Utility giant Con Edison, which supplies electricity to 3.2 million customers in New York City and Westchester County to its north, is continuing its lockout of 8,500 workers as a heat wave continues to grip the region. The struggle has now entered its second week.
A Con Ed transformer exploded on Saturday underneath E. 56th Street in busy midtown Manhattan, setting off an explosion in a parked vehicle and sending flames up the scaffolding around a 16-story building. A Con Ed spokesman speculated that high temperatures were the cause of the accident.
Although no one was hurt in the explosion, this was only the most recent in a series of accidents and injuries related to the lockout. Con Ed is attempting to maintain its overtaxed infrastructure with a force of 5,000 managers who have been brought in to replace the locked-out workers. Two of these managers have already been hurt in accidents.
Con Ed has announced it will increase voltage to neighborhoods, primarily in Brooklyn and the Bronx, where it had reduced the energy supply in what are known as brownouts. This is in anticipation of cooler temperatures in the next few days. Meanwhile, Con Ed has removed locations of outages on its website and is providing little or no public information on the status of its systems.
In the face of this growing crisis, Con Ed and the media have now begun a campaign blaming workers of “sabotage.” The company claimed gunshots had been fired at its equipment in Armonk in Westchester County on Wednesday and Thursday. The company said it was removing the outage information out of concern for the safety of its strikebreakers.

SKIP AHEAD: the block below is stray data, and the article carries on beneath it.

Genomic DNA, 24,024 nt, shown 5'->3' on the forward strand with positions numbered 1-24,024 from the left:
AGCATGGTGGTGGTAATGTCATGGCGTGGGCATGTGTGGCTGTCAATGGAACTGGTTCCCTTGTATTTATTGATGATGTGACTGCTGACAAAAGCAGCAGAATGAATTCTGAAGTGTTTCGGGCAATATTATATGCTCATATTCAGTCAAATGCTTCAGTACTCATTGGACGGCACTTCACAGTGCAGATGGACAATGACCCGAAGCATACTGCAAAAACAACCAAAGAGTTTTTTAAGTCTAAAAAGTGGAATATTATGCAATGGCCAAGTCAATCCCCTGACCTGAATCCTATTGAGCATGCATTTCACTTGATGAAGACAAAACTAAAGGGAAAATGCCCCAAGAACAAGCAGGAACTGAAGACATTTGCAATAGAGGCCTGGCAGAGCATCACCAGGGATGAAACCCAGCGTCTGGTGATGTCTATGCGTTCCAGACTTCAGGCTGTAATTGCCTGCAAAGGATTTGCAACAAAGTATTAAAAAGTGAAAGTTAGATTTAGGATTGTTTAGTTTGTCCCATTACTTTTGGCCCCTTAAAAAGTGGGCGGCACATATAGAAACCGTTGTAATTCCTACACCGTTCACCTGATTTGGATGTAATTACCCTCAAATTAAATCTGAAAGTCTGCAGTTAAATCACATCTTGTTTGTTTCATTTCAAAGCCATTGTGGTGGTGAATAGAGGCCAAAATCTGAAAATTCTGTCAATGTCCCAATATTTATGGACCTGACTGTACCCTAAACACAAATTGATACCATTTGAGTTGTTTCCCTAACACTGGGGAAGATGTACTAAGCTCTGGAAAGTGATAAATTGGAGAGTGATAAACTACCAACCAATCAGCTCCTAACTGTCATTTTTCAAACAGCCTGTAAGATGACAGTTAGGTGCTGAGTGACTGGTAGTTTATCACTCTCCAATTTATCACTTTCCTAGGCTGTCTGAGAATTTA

Attempting to paint the workers as saboteurs is an obscenity. The corporation is holding the health and safety of the population of the largest city in the US hostage during a period of high energy consumption.
Con Ed, which made a billion dollars in profits last year, is demanding substantial concessions in health care and pensions from the union that negotiates for the workers, the Utility Workers Union of America (UWUA) Local 1-2. The company locked the workers out July 1 when the union did not agree to give advanced notice of possible strike action.
The World Socialist Web Site visited the picket lines at Con Edison’s headquarters near Union Square in lower Manhattan and spoke to workers about the lockout.
Jose Torres, who has five years service at Con Ed, said, “The issues in the lockout are wages, pensions and health care. They are trying to break our wages down to nothing. They want to give us a 1.5 percent wage increase over a four-year contract. I am against all of this.”
Another worker, Mayo, said, “The main sticking points of the negotiations are benefits and pensions. To me one percent over four years is not enough because upper management is getting a lot more. And inflation could be two percent, three percent or four percent. With that you can’t buy groceries to feed your family.
“Then they want to take over your pension. If you lose your defined benefit pension, you never know how much it is worth. It is like a 401(k). If the market drops, you lose. Any loss to our pensions is a travesty.”
John, who is a customer service representative, said, “I’m not very happy about this. I was here Saturday night when the contract expired. I thought it was going to be OK until 2 AM. There were about 150 of us here at about 10 PM. Union reps let us know what was happening. At midnight they kept talking, and it still sounded good. Then Con Ed locked us out.
“The work here is not like Verizon where they can turn people off with a switch. We have to go to every location to turn a customer’s power back on and repair the wires. I don’t think management can handle a big power surge or a blackout. They don’t have enough people to handle this. I would say only 2,500 of their 5,000 could do field work.